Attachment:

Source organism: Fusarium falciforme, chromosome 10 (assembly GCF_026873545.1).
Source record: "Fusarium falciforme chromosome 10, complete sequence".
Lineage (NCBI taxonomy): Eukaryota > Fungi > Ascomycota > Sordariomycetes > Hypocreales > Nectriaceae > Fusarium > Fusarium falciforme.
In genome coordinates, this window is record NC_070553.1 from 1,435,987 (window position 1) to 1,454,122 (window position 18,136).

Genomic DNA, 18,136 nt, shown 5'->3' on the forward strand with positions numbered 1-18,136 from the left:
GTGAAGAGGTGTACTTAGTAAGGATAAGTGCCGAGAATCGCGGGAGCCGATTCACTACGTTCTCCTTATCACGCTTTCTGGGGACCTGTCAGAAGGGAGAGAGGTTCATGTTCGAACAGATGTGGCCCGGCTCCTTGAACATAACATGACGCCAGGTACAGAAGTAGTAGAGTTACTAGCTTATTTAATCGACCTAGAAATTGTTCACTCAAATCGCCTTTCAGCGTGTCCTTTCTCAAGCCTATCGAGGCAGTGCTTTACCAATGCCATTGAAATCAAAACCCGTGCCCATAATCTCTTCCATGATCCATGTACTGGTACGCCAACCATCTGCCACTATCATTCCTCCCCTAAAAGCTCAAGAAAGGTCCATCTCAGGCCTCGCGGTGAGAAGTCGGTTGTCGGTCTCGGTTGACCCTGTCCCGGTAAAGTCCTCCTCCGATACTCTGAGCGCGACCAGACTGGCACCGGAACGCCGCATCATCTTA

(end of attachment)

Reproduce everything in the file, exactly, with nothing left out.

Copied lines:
Source organism: Fusarium falciforme, chromosome 10 (assembly GCF_026873545.1).
Source record: "Fusarium falciforme chromosome 10, complete sequence".
Lineage (NCBI taxonomy): Eukaryota > Fungi > Ascomycota > Sordariomycetes > Hypocreales > Nectriaceae > Fusarium > Fusarium falciforme.
In genome coordinates, this window is record NC_070553.1 from 1,435,987 (window position 1) to 1,454,122 (window position 18,136).

Genomic DNA, 18,136 nt, shown 5'->3' on the forward strand with positions numbered 1-18,136 from the left:
GTGAAGAGGTGTACTTAGTAAGGATAAGTGCCGAGAATCGCGGGAGCCGATTCACTACGTTCTCCTTATCACGCTTTCTGGGGACCTGTCAGAAGGGAGAGAGGTTCATGTTCGAACAGATGTGGCCCGGCTCCTTGAACATAACATGACGCCAGGTACAGAAGTAGTAGAGTTACTAGCTTATTTAATCGACCTAGAAATTGTTCACTCAAATCGCCTTTCAGCGTGTCCTTTCTCAAGCCTATCGAGGCAGTGCTTTACCAATGCCATTGAAATCAAAACCCGTGCCCATAATCTCTTCCATGATCCATGTACTGGTACGCCAACCATCTGCCACTATCATTCCTCCCCTAAAAGCTCAAGAAAGGTCCATCTCAGGCCTCGCGGTGAGAAGTCGGTTGTCGGTCTCGGTTGACCCTGTCCCGGTAAAGTCCTCCTCCGATACTCTGAGCGCGACCAGACTGGCACCGGAACGCCGCATCATCTTA